by Kathy Neufeld Dunn, Associate Conference Minister (Kansas-Based)

“Live as children of light…and find out what pleases the Lord” (Ephesians 5.8a, 10).

David Anderson Hooker, a pastor-mediator-attorney-and sometime biology lab assistant, told a parable about sea slugs during AMBS Pastors and Leaders 2019 conference.  Sea slugs were created by God to move toward the light.  They gently bump up against each other in their eagerness to get to the light (kind of like a high five) and thereby motivate each other to keep going.

Sea slugs may love the light, but they do not like turbulence.  If these sea creatures are exposed to too much turbulence too often on their way to the light, they will turn away from the rough waters and the light in search of calm.  After a while, if sea slugs see the light, even when they are in calm waters, they will turn away from the light, afraid of what is to come.  Generations of sea slugs learn this behavior, to move away from the light, quicker and quicker.

We are too often like sea slugs.  Remembering the stories of the turbulence and terror that our 16th C forebears experienced, we would just as soon be “the quiet in the land.”  In this day and age, we experience another kind of turbulence that makes us afraid.  There is no longer even a veneer of civility on most social media platforms, so we may “lurk” on Facebook or Instagram or Twitter, but we do not respond when someone posts a diatribe of vitriol, intended to stir up the waters.  We may not even speak out with words of gentle challenge or peace or hope when a friend is being “flamed,” let alone someone we do not know. We just turn off the feed for a while and seek the comfort of Ben & Jerry’s or Netflix or some other “calming” alternative.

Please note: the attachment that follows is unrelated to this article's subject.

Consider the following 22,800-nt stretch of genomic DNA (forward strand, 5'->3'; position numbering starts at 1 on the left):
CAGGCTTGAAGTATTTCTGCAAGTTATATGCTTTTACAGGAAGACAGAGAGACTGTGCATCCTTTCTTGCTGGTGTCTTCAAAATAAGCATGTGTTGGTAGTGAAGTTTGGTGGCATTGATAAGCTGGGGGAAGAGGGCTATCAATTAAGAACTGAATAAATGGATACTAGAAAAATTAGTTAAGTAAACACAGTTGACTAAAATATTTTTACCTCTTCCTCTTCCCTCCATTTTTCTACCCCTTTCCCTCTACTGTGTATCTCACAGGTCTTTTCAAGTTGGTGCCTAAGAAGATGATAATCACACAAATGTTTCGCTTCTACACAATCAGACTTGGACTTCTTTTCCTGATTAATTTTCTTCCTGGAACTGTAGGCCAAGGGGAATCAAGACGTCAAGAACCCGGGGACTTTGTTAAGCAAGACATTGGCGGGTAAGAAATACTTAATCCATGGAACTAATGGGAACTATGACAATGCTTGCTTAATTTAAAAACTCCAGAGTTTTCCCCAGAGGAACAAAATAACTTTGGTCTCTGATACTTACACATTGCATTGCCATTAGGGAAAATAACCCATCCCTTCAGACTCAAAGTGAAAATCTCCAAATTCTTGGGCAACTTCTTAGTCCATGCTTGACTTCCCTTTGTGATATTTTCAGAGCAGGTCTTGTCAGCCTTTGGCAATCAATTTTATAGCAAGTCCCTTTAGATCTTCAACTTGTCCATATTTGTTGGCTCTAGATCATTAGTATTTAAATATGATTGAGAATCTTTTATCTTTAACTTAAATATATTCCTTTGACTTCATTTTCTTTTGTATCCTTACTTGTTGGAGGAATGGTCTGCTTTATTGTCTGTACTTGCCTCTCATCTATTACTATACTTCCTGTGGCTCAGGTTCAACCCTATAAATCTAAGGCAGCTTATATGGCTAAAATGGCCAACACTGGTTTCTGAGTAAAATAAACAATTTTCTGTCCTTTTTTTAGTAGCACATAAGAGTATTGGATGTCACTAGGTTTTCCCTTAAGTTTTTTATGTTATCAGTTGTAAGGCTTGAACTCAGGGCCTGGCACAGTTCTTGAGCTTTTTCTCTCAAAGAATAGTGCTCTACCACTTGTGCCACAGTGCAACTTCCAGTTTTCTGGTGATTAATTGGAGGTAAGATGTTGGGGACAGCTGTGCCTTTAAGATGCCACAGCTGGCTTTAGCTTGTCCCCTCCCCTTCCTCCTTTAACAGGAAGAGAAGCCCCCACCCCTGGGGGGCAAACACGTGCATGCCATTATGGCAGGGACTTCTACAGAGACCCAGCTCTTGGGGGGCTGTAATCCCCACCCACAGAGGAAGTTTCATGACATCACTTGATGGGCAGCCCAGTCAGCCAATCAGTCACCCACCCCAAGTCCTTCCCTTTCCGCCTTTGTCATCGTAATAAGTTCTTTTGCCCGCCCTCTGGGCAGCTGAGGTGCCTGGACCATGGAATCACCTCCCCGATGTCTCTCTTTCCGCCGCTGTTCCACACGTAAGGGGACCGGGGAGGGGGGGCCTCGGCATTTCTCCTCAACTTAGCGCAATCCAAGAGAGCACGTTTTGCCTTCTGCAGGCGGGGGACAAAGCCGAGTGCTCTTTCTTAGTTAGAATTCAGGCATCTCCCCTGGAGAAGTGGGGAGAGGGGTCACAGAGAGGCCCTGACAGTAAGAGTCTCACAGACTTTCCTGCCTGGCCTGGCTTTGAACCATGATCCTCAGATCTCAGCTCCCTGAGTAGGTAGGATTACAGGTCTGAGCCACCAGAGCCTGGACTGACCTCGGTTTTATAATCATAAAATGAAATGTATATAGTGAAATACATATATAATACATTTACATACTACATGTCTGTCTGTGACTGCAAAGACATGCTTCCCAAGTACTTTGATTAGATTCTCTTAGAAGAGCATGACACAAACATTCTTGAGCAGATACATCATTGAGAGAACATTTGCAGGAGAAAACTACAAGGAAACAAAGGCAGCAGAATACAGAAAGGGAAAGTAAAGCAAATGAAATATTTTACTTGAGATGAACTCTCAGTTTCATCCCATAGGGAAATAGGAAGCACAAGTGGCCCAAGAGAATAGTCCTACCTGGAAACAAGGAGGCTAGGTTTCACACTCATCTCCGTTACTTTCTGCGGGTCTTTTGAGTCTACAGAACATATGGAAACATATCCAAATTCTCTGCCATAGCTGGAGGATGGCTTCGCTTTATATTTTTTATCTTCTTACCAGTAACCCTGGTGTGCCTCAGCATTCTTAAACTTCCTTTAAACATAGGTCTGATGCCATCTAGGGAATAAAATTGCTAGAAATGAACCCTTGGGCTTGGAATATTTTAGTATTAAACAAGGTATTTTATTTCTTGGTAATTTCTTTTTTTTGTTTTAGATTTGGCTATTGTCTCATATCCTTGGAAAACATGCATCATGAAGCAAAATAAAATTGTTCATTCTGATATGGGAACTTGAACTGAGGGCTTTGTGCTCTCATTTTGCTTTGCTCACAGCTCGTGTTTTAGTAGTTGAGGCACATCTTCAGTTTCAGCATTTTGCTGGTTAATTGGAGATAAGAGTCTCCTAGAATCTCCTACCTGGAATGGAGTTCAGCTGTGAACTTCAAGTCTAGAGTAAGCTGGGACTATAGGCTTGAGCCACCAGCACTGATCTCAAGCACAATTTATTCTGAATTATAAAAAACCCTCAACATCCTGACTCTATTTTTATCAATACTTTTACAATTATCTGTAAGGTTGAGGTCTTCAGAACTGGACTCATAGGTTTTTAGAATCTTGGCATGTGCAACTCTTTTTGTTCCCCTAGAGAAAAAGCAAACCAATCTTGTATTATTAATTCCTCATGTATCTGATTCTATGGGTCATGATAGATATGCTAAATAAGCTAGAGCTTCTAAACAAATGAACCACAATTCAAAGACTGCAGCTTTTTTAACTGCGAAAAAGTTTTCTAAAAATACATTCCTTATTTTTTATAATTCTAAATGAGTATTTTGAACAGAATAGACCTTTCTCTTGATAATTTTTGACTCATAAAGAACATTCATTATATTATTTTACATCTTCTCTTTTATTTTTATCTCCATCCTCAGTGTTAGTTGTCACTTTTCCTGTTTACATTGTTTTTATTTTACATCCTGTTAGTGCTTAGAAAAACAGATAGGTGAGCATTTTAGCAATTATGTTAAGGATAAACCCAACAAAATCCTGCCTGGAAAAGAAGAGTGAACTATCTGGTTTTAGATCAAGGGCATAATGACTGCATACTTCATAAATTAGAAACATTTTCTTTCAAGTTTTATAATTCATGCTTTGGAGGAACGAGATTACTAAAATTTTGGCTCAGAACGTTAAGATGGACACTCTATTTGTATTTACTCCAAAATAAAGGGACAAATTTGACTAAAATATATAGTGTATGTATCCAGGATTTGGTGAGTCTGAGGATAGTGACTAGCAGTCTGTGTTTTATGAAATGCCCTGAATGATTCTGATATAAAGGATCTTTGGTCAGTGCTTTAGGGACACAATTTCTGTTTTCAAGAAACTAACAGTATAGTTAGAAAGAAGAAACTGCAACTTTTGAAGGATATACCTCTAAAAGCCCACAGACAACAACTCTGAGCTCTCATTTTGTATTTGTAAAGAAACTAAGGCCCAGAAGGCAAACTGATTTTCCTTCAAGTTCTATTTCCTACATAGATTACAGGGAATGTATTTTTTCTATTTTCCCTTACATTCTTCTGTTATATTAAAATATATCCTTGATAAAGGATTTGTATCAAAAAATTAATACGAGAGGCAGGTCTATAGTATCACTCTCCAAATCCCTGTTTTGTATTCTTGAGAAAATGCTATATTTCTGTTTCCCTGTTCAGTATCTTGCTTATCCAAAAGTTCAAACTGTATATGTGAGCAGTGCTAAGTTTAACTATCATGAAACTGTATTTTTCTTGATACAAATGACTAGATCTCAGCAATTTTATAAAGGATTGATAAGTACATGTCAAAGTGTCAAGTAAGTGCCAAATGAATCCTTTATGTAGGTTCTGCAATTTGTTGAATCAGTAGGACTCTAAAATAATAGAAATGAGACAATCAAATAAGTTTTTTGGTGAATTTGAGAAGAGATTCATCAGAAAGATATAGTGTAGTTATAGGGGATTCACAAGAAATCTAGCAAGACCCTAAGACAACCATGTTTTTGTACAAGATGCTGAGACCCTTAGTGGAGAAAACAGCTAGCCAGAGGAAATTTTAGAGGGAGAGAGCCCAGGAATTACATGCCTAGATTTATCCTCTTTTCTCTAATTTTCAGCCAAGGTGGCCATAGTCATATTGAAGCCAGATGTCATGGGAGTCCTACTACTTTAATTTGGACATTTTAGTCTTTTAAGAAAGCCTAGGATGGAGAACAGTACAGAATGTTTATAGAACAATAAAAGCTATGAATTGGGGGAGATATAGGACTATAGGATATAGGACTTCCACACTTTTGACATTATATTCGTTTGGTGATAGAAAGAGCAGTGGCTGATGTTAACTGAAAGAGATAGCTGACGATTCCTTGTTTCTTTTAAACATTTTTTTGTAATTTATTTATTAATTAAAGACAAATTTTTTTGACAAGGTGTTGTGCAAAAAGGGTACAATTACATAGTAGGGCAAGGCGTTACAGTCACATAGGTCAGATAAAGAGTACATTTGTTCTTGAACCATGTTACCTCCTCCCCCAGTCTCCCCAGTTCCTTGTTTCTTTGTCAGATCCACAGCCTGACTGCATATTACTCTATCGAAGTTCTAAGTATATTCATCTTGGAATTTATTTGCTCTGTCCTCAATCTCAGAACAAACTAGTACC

There is hope for the sea slugs and for us.  Even sea slugs who have been avoiding both turbulence and light for generations can experience transformation.  If sea slugs from another group who still move toward the light are introduced to the scared, light-avoidant ones, things can change.  As they move through the turbulence, the light-seeking sea slugs bump up gently against the ones who are afraid, encouraging them to turn around, and turn back toward the light, and many do.

Tomorrow will be Ash Wednesday, the beginning of Lent.  The simplest definition of repentance is to turn around.  Let us be like the sea slugs and turn back toward the Light.  Then, as we are buoyed up by our brother and sisters nearby, may we find the courage to move again toward the Light, and encourage others to do the same, even as we swim in troubled waters.